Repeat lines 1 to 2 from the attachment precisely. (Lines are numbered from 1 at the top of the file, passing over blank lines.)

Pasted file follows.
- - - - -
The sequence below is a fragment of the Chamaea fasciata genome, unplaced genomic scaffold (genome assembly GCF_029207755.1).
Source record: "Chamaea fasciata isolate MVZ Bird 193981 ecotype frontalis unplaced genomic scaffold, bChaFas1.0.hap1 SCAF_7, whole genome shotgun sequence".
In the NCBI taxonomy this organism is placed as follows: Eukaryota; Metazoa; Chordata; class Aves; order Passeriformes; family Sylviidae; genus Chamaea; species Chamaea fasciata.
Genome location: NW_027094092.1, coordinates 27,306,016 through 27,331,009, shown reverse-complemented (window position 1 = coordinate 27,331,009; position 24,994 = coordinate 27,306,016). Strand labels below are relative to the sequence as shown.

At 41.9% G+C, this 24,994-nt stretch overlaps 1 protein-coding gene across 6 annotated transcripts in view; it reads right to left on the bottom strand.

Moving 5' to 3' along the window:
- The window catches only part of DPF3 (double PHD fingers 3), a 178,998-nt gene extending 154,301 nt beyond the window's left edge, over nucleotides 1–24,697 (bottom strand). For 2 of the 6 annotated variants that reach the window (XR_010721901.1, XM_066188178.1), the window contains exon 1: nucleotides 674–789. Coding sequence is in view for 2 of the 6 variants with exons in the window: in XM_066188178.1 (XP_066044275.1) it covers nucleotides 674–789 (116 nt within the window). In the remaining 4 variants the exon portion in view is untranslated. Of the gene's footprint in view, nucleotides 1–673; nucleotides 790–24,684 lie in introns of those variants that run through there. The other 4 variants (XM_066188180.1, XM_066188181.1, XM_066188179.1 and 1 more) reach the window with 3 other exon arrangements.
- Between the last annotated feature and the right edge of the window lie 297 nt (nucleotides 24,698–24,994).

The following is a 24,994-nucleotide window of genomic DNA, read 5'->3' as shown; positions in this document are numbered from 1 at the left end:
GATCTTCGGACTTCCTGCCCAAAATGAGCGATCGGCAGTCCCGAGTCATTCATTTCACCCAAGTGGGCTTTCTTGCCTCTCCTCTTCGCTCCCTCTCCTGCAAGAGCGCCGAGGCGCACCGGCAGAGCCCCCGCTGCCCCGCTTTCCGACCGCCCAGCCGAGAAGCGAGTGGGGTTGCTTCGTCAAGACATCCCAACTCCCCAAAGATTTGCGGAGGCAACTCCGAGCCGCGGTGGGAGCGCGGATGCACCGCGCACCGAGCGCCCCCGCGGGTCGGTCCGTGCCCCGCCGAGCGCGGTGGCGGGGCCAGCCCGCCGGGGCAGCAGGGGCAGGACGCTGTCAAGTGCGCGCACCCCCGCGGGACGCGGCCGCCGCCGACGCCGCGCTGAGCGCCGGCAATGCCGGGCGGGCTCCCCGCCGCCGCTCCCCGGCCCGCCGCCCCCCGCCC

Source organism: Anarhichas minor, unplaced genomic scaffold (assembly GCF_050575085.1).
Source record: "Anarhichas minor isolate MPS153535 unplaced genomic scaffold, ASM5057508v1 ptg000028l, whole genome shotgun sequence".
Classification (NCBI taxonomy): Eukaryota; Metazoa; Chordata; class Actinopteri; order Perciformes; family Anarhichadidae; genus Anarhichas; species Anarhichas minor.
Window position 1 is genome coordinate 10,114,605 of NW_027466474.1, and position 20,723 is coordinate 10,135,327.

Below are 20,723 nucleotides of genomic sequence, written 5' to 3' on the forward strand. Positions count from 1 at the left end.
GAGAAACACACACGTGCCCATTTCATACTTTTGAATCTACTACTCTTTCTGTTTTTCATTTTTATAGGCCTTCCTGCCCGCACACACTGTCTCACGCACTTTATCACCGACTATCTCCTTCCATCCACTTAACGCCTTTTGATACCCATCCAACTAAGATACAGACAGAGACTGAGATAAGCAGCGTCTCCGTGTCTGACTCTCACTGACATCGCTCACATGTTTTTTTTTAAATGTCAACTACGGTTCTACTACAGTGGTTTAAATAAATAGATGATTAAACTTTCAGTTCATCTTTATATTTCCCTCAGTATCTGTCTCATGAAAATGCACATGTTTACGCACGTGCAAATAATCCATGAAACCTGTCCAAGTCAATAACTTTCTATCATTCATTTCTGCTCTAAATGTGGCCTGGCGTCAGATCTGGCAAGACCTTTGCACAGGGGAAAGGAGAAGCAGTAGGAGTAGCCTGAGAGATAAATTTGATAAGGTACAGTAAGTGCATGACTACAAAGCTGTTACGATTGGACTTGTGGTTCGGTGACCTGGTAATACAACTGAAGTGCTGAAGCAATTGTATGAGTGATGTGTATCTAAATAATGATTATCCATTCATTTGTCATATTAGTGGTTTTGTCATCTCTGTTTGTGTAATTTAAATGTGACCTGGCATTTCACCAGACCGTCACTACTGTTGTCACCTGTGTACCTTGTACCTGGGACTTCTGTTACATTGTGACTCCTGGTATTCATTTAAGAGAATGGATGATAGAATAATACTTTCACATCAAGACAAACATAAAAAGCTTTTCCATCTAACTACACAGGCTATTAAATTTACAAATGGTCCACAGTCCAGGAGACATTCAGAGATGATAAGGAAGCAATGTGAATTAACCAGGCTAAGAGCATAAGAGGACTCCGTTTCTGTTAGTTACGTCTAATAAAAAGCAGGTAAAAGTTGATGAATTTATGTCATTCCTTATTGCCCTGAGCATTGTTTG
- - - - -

The sequence below is a fragment of the Chamaea fasciata genome, unplaced genomic scaffold (genome assembly GCF_029207755.1).
Source record: "Chamaea fasciata isolate MVZ Bird 193981 ecotype frontalis unplaced genomic scaffold, bChaFas1.0.hap1 SCAF_7, whole genome shotgun sequence".